Unions Find Themselves in a Tough Spot in the Election

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The Presidential Election of 2016 brought historic levels of division within the United States. The media contributed to this with many national networks seeming to go to war with each other over the differing views.

One group that was caught in the middle was labor unions. Traditionally, the labor unions have supported Democratic candidates and in exchange, the Democratic Party has worked to strengthen the labor movement. However, many of the other positions of the Democratic Party conflict with positions held in rural America.

In 2008, the United Mine Workers of America (UMWA) emphatically supported the election of Barack Obama. However, a few years later, UMWA President Cecil Roberts was leading a protest of the policies of President Obama and his “War on Coal.”

Many wondered who the UMWA would support in the 2016 Presidential Election. Hillary Clinton was promising, “We’re going to put a lot of coal companies and coal miners out of business.” But she was also promising to strengthen the unions. The UMWA Director of Government Affairs stated that UMWA would likely sit out the election altogether. That was probably a wise decision since many of its members felt a Clinton presidency would further hurt coal production.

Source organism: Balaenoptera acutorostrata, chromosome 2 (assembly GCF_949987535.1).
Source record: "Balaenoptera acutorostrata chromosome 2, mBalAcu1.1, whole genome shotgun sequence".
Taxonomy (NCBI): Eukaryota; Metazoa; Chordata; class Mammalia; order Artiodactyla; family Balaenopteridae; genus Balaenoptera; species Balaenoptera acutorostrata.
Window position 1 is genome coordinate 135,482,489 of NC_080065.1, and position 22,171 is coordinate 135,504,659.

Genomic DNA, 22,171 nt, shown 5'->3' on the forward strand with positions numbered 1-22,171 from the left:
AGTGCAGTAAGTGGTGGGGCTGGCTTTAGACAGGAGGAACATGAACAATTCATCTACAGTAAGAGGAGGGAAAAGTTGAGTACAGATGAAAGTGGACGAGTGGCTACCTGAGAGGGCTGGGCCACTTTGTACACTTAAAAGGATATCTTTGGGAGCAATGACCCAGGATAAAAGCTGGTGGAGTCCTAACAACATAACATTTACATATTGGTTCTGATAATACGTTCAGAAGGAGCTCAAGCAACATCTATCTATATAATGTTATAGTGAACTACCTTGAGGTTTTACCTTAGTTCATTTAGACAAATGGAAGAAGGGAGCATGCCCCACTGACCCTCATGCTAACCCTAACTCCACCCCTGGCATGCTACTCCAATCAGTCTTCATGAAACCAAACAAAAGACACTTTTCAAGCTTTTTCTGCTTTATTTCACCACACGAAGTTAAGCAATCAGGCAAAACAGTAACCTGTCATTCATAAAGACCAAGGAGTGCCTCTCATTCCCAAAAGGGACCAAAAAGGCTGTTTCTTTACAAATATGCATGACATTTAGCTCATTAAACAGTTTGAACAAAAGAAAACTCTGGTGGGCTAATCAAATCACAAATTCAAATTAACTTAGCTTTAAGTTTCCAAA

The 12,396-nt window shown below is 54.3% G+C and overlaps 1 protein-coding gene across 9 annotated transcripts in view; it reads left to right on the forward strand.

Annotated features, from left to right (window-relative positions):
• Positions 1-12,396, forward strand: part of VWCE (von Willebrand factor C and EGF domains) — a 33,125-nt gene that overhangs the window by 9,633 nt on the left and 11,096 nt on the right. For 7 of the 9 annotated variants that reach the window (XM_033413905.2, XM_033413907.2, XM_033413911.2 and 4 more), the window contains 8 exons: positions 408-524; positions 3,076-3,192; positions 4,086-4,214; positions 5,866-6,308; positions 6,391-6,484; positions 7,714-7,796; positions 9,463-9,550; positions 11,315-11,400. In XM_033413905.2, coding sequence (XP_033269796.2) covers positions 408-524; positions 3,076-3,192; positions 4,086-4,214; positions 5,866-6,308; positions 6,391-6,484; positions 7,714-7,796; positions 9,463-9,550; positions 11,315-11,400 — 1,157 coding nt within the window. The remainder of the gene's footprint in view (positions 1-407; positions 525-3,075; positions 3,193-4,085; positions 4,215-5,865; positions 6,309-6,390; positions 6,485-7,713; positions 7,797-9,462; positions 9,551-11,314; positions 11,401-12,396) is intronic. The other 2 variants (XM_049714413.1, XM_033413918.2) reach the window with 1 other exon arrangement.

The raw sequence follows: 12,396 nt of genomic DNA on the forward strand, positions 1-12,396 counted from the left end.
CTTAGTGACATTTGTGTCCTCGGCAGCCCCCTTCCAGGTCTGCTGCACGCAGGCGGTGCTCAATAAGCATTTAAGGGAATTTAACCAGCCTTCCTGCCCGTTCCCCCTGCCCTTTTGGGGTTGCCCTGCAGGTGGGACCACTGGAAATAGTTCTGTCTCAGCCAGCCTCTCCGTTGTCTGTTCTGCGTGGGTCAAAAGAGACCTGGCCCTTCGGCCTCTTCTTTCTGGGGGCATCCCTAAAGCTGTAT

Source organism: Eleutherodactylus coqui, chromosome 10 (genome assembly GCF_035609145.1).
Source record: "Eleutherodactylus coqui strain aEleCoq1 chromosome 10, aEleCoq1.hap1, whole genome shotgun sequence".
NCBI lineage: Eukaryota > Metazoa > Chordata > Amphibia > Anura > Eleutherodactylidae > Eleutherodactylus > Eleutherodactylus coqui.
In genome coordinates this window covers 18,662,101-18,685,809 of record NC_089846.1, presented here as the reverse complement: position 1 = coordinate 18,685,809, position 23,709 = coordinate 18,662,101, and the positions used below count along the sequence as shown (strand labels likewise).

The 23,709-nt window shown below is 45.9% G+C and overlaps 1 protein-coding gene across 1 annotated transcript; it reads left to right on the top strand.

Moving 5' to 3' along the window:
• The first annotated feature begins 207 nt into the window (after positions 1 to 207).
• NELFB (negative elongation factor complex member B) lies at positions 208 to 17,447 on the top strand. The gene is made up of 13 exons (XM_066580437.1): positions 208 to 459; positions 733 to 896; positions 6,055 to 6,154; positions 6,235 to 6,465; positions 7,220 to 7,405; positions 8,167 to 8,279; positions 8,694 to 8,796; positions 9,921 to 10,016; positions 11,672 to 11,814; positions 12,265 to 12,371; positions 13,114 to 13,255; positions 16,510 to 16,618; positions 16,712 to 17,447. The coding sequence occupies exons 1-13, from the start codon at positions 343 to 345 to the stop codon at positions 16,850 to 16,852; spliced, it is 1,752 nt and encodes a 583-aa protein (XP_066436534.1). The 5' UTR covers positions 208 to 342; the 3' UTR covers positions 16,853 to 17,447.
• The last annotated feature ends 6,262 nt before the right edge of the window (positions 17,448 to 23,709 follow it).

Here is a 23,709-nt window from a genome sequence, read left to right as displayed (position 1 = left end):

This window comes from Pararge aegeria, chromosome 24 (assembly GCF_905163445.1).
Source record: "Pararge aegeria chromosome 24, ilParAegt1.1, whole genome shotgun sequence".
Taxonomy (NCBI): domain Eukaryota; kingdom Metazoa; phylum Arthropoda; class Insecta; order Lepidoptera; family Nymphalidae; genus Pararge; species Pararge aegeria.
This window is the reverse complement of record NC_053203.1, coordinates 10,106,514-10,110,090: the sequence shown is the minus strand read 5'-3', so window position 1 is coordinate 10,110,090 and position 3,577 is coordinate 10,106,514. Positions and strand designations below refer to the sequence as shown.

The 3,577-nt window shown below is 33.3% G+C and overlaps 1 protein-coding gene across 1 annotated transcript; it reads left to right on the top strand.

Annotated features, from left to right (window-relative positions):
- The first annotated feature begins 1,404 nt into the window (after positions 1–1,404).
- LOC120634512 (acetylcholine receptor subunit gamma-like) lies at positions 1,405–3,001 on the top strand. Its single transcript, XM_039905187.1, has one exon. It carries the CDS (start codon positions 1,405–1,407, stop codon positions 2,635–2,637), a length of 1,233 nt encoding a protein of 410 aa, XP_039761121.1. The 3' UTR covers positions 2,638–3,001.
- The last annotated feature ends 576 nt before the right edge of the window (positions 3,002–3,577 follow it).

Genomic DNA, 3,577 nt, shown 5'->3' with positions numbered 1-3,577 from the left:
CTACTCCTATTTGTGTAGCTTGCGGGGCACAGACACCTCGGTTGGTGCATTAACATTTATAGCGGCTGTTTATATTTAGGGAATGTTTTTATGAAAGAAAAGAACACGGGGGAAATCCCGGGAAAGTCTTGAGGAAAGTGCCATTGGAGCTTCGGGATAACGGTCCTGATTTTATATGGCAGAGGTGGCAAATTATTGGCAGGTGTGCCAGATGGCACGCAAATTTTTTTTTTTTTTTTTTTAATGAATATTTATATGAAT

Even while the UMWA was trying to ride both sides of the fence, the The American Federation of Labor and Congress of Industrial Organizations (AFL-CIO) came out in support of Hillary Clinton. AFL-CIO President Richard Trumka warned that a Trump presidency would be disastrous for U.S. workers and vowed to mobilize the group’s resources to defeat him. The AFL-CIO is the largest U.S. federation of labor unions and the UMWA is a member. Therefore, many coal miners were left with the reality that in 2016 their union dues were again going to support a candidate that was against coal production.

A similar situation existed for the International Brotherhood of Electrical Workers (IBEW). The IBEW is also a member of AFL-CIO, but it also chose to endorse Hillary Clinton directly. The President of IBEW, Lonnie Stephenson, stated that the IBEW was supporting Hillary Clinton because she would strengthen the labor movement. The IBEW also made significant contributions to the Hillary Clinton campaign.

Many of the residents of Carbon and Emery counties may have felt betrayed by these endorsements. With the closing of the Carbon Power Plant and the closing of all the union mines and many of the non-union mines in the area, it was difficult to see their union dues going to a campaign that was promising to further decimate the coal industry.

In the 2016 Presidential Election, the IBEW and UMWA were again faced with the reality that they had to support a candidate that was likely going to put its workers out of work. One more example of the division caused by the Presidential Election of 2016.

 

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